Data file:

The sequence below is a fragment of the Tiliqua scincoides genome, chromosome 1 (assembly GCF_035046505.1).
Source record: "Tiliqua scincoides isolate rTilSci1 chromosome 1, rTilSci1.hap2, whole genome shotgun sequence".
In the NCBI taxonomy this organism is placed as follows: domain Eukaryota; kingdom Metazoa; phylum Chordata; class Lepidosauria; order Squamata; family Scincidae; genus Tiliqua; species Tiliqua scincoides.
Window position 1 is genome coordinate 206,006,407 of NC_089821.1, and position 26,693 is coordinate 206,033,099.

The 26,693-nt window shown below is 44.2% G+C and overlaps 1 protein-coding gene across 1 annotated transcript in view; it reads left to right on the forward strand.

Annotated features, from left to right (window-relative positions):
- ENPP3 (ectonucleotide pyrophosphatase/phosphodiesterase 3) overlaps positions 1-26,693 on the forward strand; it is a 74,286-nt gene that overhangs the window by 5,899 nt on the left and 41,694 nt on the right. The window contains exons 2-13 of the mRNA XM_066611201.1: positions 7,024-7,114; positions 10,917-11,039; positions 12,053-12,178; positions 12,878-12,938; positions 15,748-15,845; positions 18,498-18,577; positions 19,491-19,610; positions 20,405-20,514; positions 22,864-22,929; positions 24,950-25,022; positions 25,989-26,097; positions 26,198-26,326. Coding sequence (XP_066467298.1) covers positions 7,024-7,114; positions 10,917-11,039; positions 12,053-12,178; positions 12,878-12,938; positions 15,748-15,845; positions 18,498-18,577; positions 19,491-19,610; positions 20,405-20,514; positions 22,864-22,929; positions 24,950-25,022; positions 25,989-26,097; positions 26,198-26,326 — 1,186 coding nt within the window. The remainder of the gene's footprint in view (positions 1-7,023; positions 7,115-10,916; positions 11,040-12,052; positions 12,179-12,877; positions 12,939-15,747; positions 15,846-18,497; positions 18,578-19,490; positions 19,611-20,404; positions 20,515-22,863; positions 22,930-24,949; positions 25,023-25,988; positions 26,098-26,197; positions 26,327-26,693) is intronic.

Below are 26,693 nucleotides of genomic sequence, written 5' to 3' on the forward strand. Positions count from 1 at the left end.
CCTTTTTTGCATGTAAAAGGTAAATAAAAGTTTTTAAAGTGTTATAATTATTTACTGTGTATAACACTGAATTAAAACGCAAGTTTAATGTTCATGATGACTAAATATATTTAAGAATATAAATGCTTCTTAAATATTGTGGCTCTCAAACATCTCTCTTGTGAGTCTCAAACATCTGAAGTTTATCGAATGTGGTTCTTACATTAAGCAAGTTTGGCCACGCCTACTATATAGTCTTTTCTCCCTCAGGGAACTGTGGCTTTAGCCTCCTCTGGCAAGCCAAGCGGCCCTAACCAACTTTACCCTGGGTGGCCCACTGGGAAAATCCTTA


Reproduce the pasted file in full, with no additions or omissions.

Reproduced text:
The sequence below is a fragment of the Tiliqua scincoides genome, chromosome 1 (assembly GCF_035046505.1).
Source record: "Tiliqua scincoides isolate rTilSci1 chromosome 1, rTilSci1.hap2, whole genome shotgun sequence".
In the NCBI taxonomy this organism is placed as follows: domain Eukaryota; kingdom Metazoa; phylum Chordata; class Lepidosauria; order Squamata; family Scincidae; genus Tiliqua; species Tiliqua scincoides.
Window position 1 is genome coordinate 206,006,407 of NC_089821.1, and position 26,693 is coordinate 206,033,099.

The 26,693-nt window shown below is 44.2% G+C and overlaps 1 protein-coding gene across 1 annotated transcript in view; it reads left to right on the forward strand.

Annotated features, from left to right (window-relative positions):
- ENPP3 (ectonucleotide pyrophosphatase/phosphodiesterase 3) overlaps positions 1-26,693 on the forward strand; it is a 74,286-nt gene that overhangs the window by 5,899 nt on the left and 41,694 nt on the right. The window contains exons 2-13 of the mRNA XM_066611201.1: positions 7,024-7,114; positions 10,917-11,039; positions 12,053-12,178; positions 12,878-12,938; positions 15,748-15,845; positions 18,498-18,577; positions 19,491-19,610; positions 20,405-20,514; positions 22,864-22,929; positions 24,950-25,022; positions 25,989-26,097; positions 26,198-26,326. Coding sequence (XP_066467298.1) covers positions 7,024-7,114; positions 10,917-11,039; positions 12,053-12,178; positions 12,878-12,938; positions 15,748-15,845; positions 18,498-18,577; positions 19,491-19,610; positions 20,405-20,514; positions 22,864-22,929; positions 24,950-25,022; positions 25,989-26,097; positions 26,198-26,326 — 1,186 coding nt within the window. The remainder of the gene's footprint in view (positions 1-7,023; positions 7,115-10,916; positions 11,040-12,052; positions 12,179-12,877; positions 12,939-15,747; positions 15,846-18,497; positions 18,578-19,490; positions 19,611-20,404; positions 20,515-22,863; positions 22,930-24,949; positions 25,023-25,988; positions 26,098-26,197; positions 26,327-26,693) is intronic.

Below are 26,693 nucleotides of genomic sequence, written 5' to 3' on the forward strand. Positions count from 1 at the left end.
CCTTTTTTGCATGTAAAAGGTAAATAAAAGTTTTTAAAGTGTTATAATTATTTACTGTGTATAACACTGAATTAAAACGCAAGTTTAATGTTCATGATGACTAAATATATTTAAGAATATAAATGCTTCTTAAATATTGTGGCTCTCAAACATCTCTCTTGTGAGTCTCAAACATCTGAAGTTTATCGAATGTGGTTCTTACATTAAGCAAGTTTGGCCACGCCTACTATATAGTCTTTTCTCCCTCAGGGAACTGTGGCTTTAGCCTCCTCTGGCAAGCCAAGCGGCCCTAACCAACTTTACCCTGGGTGGCCCACTGGGAAAATCCTTA